The community-based support groups for Fort Polk, La., and Fort Campbell, Ky., on Monday announced a campaign to fight budget-driven cuts in the Army’s force structure.
The two groups, Fort Polk Progress and Friends of Fort Campbell, are hoping to gain the support of other Army communities as well.
“The goal of our newly-formed coalition is to not only meet our fellow Army community leaders, but to exchange ideas and to find a consensus around protecting active-duty Army force structure,” Jim Durrett, mayor of Montgomery County, Tenn., said in a press release.
“Every Army community is invited to participate. We know the Army needs our help. We want to galvanize our voices and unite our efforts nationwide to do just that. The community must be the advocate for the brigade combat teams moving forward,” Durrett said.
The effort closely follows the Army’s latest round of restructuring, which will trim its active-duty end strength from 490,000 to 450,000 soldiers by the end of FY 2018. A further reduction to an end strength of 420,000 is anticipated if the Budget Control Act spending caps remain in place. From FY 2013 to FY 2015, the Army trimmed its end strength from 570,000 to 490,000.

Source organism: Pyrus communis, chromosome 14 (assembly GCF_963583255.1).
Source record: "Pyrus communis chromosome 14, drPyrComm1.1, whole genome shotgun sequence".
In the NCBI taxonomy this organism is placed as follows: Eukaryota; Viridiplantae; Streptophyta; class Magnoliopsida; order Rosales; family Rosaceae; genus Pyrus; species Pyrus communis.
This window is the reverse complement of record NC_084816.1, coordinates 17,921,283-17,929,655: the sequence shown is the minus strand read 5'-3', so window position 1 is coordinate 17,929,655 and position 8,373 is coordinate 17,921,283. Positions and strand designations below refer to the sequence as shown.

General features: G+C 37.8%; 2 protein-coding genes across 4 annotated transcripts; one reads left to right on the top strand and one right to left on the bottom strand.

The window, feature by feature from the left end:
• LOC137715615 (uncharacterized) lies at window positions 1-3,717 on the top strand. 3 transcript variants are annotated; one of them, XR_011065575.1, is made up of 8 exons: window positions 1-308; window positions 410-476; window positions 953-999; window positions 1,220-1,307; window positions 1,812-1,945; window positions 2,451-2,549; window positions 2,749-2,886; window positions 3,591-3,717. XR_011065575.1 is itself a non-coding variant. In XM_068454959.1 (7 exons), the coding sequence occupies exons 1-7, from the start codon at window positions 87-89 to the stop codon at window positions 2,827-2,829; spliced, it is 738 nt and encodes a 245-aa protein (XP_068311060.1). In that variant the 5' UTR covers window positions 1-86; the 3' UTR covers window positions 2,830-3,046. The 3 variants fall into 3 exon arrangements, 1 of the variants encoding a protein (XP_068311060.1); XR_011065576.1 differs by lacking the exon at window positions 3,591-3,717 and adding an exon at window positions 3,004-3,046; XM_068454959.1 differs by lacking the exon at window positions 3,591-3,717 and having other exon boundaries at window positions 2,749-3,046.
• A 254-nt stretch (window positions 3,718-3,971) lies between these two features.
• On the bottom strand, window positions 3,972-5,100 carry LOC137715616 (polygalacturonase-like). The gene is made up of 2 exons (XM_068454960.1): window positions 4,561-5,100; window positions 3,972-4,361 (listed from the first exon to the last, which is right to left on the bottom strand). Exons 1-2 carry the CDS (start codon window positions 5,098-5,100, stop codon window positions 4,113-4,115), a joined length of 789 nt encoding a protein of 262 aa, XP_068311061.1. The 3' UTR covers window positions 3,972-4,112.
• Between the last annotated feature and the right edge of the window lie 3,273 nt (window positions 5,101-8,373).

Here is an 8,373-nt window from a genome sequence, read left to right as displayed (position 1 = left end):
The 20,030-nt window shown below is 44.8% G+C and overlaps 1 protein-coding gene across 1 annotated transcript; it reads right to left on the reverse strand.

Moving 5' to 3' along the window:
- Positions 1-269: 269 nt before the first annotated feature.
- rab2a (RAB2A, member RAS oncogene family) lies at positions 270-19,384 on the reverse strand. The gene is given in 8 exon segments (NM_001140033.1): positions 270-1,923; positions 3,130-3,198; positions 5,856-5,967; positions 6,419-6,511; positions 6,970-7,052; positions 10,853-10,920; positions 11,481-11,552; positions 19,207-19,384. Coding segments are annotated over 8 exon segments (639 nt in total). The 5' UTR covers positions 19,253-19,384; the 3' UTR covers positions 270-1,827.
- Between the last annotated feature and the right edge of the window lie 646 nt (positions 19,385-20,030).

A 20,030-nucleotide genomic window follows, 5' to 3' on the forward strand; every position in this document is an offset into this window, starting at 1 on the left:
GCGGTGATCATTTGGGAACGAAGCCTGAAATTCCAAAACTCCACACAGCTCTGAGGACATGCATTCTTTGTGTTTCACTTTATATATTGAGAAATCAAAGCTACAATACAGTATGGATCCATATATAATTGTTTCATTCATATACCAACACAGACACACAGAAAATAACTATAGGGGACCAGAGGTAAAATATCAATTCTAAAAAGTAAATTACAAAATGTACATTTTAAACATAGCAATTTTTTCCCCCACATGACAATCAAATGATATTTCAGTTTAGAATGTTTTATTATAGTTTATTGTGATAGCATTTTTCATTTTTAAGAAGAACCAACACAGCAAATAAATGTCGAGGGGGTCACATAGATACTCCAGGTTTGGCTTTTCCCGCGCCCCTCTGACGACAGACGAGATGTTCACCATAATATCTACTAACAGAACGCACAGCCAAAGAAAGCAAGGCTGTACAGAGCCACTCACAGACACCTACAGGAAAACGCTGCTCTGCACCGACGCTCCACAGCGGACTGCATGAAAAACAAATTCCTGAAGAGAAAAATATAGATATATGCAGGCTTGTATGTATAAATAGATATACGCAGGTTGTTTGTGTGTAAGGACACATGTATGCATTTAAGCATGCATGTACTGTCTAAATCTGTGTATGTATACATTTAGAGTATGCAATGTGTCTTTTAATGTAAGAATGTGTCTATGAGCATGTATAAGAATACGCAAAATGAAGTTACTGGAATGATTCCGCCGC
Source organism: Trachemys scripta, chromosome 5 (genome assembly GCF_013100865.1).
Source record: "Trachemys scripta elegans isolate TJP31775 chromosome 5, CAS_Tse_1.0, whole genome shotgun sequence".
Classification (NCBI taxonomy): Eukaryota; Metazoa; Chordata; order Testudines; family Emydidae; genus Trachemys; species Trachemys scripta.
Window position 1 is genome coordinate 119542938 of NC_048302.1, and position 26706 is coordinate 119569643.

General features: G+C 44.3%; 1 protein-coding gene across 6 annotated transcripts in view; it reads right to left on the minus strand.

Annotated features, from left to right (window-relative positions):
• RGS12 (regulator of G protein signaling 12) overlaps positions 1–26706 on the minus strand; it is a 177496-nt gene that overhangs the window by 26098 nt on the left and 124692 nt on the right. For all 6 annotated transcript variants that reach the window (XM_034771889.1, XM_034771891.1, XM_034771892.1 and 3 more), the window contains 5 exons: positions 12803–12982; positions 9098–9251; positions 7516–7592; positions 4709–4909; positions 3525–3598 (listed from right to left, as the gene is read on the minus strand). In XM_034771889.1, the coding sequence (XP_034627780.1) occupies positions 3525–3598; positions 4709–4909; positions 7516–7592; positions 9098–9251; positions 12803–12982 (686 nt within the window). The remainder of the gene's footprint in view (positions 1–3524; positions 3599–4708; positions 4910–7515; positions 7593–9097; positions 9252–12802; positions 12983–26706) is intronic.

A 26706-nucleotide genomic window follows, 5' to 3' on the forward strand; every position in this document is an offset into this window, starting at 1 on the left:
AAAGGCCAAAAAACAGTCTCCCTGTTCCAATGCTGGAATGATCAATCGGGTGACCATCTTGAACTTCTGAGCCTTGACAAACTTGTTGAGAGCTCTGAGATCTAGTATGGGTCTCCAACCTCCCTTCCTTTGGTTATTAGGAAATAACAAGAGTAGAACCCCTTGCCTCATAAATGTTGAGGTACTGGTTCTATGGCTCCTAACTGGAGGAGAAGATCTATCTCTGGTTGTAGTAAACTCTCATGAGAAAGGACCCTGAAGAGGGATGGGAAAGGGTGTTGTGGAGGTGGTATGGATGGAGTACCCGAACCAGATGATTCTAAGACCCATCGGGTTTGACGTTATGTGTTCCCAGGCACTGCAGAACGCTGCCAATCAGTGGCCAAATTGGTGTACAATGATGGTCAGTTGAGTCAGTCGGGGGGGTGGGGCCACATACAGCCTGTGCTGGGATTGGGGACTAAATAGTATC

“The active-duty Army is being reduced too quickly. The brigade combat teams we host in our communities are weapons systems built around the soldier. They cannot be built overnight and they deserve to be protected,” said Mike Reese, chairman of Fort Polk Progress.
In the coming months, the two military support organizations will try to attract other Army communities to join the coalition aimed at preserving the Army’s active-duty forces, according to the release.
“No one Army community can do that. We need to unite and let our voices be heard that the Army is already too small,” said Rich Liebe, a magistrate for Christian County, Ky.